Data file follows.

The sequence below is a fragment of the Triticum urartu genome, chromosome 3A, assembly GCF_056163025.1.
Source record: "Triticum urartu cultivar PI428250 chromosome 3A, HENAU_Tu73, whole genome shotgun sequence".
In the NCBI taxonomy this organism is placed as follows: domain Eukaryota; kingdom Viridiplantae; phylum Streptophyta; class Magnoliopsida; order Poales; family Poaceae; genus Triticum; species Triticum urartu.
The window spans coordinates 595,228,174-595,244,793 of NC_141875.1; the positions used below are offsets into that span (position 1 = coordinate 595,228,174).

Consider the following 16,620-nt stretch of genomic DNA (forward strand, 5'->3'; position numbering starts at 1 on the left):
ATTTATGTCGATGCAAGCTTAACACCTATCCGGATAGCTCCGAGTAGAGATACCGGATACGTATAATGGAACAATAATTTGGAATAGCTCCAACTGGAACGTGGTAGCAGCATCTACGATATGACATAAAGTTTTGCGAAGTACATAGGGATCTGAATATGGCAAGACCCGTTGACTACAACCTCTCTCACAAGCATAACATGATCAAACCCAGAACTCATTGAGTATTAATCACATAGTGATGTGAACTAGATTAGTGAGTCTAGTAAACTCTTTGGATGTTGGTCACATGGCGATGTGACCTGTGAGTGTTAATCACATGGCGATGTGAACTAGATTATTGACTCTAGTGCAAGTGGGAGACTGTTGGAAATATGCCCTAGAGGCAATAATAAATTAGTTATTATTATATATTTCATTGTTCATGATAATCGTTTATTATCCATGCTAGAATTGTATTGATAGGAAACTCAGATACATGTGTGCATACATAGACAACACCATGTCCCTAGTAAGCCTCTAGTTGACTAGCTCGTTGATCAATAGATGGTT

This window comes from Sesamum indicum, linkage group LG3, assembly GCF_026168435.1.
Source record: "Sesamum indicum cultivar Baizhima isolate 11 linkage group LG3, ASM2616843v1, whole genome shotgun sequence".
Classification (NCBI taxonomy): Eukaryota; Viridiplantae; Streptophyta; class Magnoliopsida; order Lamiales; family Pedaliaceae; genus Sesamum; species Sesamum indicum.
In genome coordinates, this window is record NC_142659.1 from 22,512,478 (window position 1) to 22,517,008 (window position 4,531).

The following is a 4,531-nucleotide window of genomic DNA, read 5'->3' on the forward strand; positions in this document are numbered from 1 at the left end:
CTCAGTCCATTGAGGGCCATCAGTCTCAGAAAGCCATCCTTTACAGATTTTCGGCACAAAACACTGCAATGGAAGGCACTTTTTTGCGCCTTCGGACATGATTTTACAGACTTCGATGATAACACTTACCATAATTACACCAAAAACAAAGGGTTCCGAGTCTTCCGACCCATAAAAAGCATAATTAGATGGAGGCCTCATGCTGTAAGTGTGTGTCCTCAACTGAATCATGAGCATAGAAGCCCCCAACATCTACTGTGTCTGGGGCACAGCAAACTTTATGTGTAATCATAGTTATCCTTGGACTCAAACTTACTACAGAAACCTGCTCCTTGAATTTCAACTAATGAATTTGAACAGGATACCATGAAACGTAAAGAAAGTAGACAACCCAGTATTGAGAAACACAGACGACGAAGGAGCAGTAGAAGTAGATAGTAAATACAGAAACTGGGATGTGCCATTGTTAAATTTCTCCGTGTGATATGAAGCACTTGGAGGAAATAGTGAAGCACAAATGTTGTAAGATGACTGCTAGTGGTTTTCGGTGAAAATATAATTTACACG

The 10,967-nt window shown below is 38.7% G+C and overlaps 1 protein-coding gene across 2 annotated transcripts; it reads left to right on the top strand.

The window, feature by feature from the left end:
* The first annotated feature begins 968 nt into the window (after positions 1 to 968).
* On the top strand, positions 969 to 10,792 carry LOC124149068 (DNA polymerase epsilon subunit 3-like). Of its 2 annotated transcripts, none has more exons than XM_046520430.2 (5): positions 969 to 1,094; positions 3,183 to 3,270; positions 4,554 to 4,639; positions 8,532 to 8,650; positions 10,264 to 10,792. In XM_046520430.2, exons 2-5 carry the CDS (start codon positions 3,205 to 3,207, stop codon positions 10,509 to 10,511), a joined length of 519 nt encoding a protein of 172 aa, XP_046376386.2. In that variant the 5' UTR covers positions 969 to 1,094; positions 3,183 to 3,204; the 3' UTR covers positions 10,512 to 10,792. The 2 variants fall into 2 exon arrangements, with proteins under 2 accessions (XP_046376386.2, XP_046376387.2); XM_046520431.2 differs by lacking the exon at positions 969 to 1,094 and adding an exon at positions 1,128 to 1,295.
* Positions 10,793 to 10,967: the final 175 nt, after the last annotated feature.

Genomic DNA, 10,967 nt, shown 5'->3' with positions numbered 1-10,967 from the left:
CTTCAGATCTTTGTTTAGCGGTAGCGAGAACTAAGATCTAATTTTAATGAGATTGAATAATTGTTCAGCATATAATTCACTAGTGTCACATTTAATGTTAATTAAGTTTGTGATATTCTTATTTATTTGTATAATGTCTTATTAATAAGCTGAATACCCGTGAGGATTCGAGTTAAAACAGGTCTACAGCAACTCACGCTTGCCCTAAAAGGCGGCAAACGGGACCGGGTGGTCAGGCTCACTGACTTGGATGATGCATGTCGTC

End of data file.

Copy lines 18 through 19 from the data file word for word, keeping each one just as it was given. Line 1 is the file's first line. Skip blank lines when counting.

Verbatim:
Genomic DNA, 10,967 nt, shown 5'->3' with positions numbered 1-10,967 from the left:
CTTCAGATCTTTGTTTAGCGGTAGCGAGAACTAAGATCTAATTTTAATGAGATTGAATAATTGTTCAGCATATAATTCACTAGTGTCACATTTAATGTTAATTAAGTTTGTGATATTCTTATTTATTTGTATAATGTCTTATTAATAAGCTGAATACCCGTGAGGATTCGAGTTAAAACAGGTCTACAGCAACTCACGCTTGCCCTAAAAGGCGGCAAACGGGACCGGGTGGTCAGGCTCACTGACTTGGATGATGCATGTCGTC